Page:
It might sound like strange bedtime reading, but An Underground Guide to Sewers is less distasteful and more fascinating than you might expect
For decades, sewer tourism was quite the thing among fashionable Parisians of the late 19th and early 20th centuries. Dressed in their finery, ladies and gentlemen descended into the underground passages beneath the French capital, and took a tour through some of the 40 miles of sewers constructed at the instigation of Emperor Napoleon III. They weren’t the only sewer tourists – when the Grand Tour was at its height, young gentlemen were routinely taken to appreciate the remains of Rome’s Cloaca Maxima sewer.
This strange sightseeing activity is one of many gleaming nuggets of information among the shit (and I mean that quite literally rather than qualitatively) discussed in An Underground Guide to Sewers or: Down, Through and Out in Paris, London, New York &c., published next month by Thames & Hudson. Written by historian and broadcaster Stephen Halliday, it achieves the unlikely feat of engaging readers for more than 250 pages on all aspects of human waste and water disposal and, in particular, the often-impressive infrastructure created to deal with the age-old problem of sewage. It’s no mean feat, helped by a lively style and excellent maps, drawings and archive photography.
The scene is set in the foreword by television executive and former Arts Council chairman Sir Peter Bazalgette, the great, great grandson of Sir Joseph Bazalgette, creator of London’s celebrated Victorian sewage system. He describes the history of sewage as a story of ‘health, wealth and also beauty’, the latter through the quality of the design of the infrastructure. Cities can only grow and thrive through proper sanitation, without which, he says, there is ‘death and degradation’.
It is a far-ranging study, going back thousands of years to consider how ancient civilisations around the world dealt with sanitation –very well in the case of the Mayans, Minoans, Chinese and many others – before considering the pressures that more modern, fast growing cities put on sewage disposal. The narrative comes right up to date with anaerobic digesters and innovations such as a steam-powered processor that can convert human waste into drinkable water and Fitloos, which screen human waste for signs of disease and report findings to the individual via their phone. Along the way we deal with theories on disease transmission, cesspits, septic tanks, water closets, night soil and fatbergs, to mention just a few of the many unsavoury subjects tackled.
While there is much to fascinate – it’s often the quirky bits of information around the main narrative that are most enjoyable. We learn that the Babylonians believed in a toilet demon, Šulak, and that the Romans had a sewer goddess, Cloachina, who oversaw the Cloaca Maxima sewer. Rome was unsurprisingly a leader in sanitation infrastructure, and had 100 public latrines by the 4th AD (London had a mere handful).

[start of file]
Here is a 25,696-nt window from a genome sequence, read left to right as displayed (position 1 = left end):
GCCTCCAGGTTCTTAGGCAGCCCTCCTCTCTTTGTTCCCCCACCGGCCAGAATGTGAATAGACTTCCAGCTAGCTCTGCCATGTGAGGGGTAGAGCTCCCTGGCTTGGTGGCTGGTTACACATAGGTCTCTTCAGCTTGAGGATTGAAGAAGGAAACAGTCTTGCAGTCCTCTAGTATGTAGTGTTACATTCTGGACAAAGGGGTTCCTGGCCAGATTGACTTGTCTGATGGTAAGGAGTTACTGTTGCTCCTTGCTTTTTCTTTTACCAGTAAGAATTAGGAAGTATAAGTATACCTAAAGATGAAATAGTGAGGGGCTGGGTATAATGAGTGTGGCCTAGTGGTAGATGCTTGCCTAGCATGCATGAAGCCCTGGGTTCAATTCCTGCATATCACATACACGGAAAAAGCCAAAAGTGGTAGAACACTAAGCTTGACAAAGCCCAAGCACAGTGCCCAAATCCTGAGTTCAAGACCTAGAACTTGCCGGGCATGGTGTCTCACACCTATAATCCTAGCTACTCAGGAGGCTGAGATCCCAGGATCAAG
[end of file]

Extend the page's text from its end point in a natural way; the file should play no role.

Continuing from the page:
The phrase Spend a Penny is derived from the charge for the public water closets installed at the Great Exhibition of 1851; for many of the 827,000 people who did just that it would have been their first chance to use such an innovative facility. We learn how the Berlin sewer remained as one system despite the partition of the city into East and West above ground, affording opportunity for the smuggling of goods and people. Victor Hugo’s Les Miserables, Charles Dickens’ Little Dorrit, and Orson Welles’ descent into the sewers of Vienna in the film The Third Man, all get a mention.
A good chunk of the story is taken up with accounts of the sewage systems of Paris and London. And while the Paris system is shown to be ‘magnificent’ but flawed in that it dealt only with water and street debris and not human sewage, the undoubted star of the show is Sir Joseph Bazalgette and his creation of London’s sewer system. The author sets the scene well. By the mid 19th century the capital’s waterways were heavily polluted and the city desperately needed better sanitation. It was susceptible to successive cholera pandemics, and the book evocatively describes the horrors of the disease and the lack of understanding as to why it spread even after the pioneering research of John Snow, who correctly identified water, not air, as the means of transmission. The jury was still out on the causes of cholera when Bazalgette finally got the go ahead for his major sewer works, prompted by The Great Stink of 1858, when the stench from the Thames was so foul that it disrupted Parliamentary business. Fortunately, Bazalgette’s impressive system was able to deal with both waste and water and when the city faced another cholera pandemic in 1892, deaths were greatly reduced and limited to areas where the new sewer hadn’t been completed. Not only that, Bazalgette did it for a fifth of the cost of the Paris system.
The book does justice to the ambition and elegance of the structures in Bazalgette’s new system such as the Crossness treatment works near Abbey Wood and Abbey Mills pumping station at Beckton as well as the associated works to create the Victoria Embankment. Even these are eclipsed by Tokyo’s newly completed storm drain, which took 17 years to build. An astonishing photo shows the cathedral-like space of the main water tank, which is supported by 59, 25m-high columns.
But I have to admit that however well presented, I felt a little overloaded by descriptions of the sewer systems of city after city around the world by the time I reached the end. As a Londoner, I found the content on the capital to be the most illuminating, whether on the cholera crises that spurred on Bazalgette’s London sewer system or, bringing us right up to date, the £4.2billion Thames Tidal Tunnel currently under construction. When this opens in five years or so, perhaps some of us will become tourists of that great piece of infrastructure too.